view counter

WMDFBI’s WMD Directorate marks its first decade

Published 8 September 2016

If you can imagine a disaster involving explosives or the release of nuclear, biological, chemical, or radioactive material, there is a pretty good chance a group of subject-matter experts within the FBI has built an elaborate scenario around it and tested how well emergency responders face up to it. It is the main jobs of the Weapons of Mass Destruction (WMD) Directorate — to imagine worst-case scenarios and then devise ways to prevent and prepare for them. The Directorate was created ten years ago, on 26 July 2006.

If you can imagine a disaster involving explosives or the release of nuclear, biological, chemical, or radioactive material, there is a pretty good chance a group of subject-matter experts within the FBI has built an elaborate scenario around it and tested how well emergency responders face up to it.

The FBI says that it is one of the main jobs of the Weapons of Mass Destruction (WMD) Directorate — to imagine worst-case scenarios and then devise ways to prevent and prepare for them. The Directorate was created ten years ago, on 26 July 2006. John Perren, who has served as the WMD Directorate’s assistant director since 2012 and was instrumental in its creation, said his team’s job is to find gaps and vulnerabilities in the system and work to fix them.

“Countermeasures is the capital P-for-Prevention in the WMD Directorate,” said Perren, who retires this month after nearly thirty years as an FBI agent. “That’s where we sit down with academia, we sit down with the private sector, we sit down with the scientific community, and we describe to them what we view as the threat. Then together we decide: What are the gaps, what are the vulnerabilities, and how do we mitigate them?”

Given the nature of his job, Perren is often asked what his biggest worries are. “What keeps me up at night is not what I know. It’s what I don’t know,” he has said in speeches, in testimony, and in briefings to members of Congress.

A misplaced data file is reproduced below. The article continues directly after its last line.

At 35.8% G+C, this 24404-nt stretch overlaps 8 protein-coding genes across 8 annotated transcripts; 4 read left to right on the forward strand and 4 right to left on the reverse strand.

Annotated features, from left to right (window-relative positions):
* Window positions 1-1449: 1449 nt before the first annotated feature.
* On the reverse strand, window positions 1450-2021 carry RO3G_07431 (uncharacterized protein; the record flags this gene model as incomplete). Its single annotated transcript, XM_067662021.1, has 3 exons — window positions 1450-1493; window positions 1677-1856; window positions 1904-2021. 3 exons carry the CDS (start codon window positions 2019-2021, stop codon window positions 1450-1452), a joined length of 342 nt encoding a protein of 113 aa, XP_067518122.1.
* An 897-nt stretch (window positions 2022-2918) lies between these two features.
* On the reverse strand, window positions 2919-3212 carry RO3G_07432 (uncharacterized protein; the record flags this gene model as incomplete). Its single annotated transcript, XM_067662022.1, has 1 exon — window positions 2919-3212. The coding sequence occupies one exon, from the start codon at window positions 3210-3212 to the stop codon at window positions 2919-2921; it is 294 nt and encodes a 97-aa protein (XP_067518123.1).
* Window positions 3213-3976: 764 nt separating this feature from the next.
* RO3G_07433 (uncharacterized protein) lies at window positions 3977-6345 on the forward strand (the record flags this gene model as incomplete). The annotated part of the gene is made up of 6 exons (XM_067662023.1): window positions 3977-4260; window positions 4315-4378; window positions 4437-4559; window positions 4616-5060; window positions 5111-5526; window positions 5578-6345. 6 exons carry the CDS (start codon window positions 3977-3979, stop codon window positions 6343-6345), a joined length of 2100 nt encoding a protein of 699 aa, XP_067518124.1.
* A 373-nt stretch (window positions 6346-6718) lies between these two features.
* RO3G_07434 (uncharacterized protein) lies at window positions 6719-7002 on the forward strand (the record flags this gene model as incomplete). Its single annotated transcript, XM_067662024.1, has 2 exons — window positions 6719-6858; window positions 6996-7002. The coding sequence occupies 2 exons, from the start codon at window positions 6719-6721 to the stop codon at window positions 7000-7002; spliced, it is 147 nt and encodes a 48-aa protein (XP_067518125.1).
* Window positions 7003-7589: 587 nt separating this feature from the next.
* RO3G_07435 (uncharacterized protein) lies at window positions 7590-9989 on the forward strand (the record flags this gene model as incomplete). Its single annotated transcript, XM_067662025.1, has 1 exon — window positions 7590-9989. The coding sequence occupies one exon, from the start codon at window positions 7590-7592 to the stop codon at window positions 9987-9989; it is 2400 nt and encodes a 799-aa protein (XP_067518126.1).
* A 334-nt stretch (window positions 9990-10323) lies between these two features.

The FBI notes that the agency has long had a role in preventing and investigating weapons of mass destruction. In 2005, FBI Director Robert S. Mueller recognized the need to elevate WMD matters with a focus on a more cohesive and coordinated approach. The WMD Directorate was officially established a year later. And Mueller tapped Dr. Vajid Majidi, the Department of Justice’s chief science advisor, to serve as assistant director.

“The Directorate integrates and links all the necessary intelligence, scientific, and operational components to detect and disrupt the acquisition of WMD capabilities and technologies for use against the U.S. homeland by terrorists and other adversaries,” Mueller said in testimony before Congress just six months after the WMD Directorate’s formation.

The Directorate has three sections: countermeasures, investigations and operations, and intelligence. In its first five years, the Directorate established itself as a central hub for WMD subject-matter expertise. Over the past five years, Perren said, it has assumed a more operational posture, investigating hundreds of cases, providing scenario training for emergency responders, and establishing contacts and relationships in the communities where the FBI operates.

“We are intelligence driven,” Perren said of today’s WMD Directorate. “We have analysts embedded within different cells, but we also have tactical analysts with our operators in our investigations unit. We’ve done great things when it comes to investigations. We’ve been very proactive. We have undercover platforms. We have intelligence platforms. We work on the Dark Web. We work in all areas of the world.”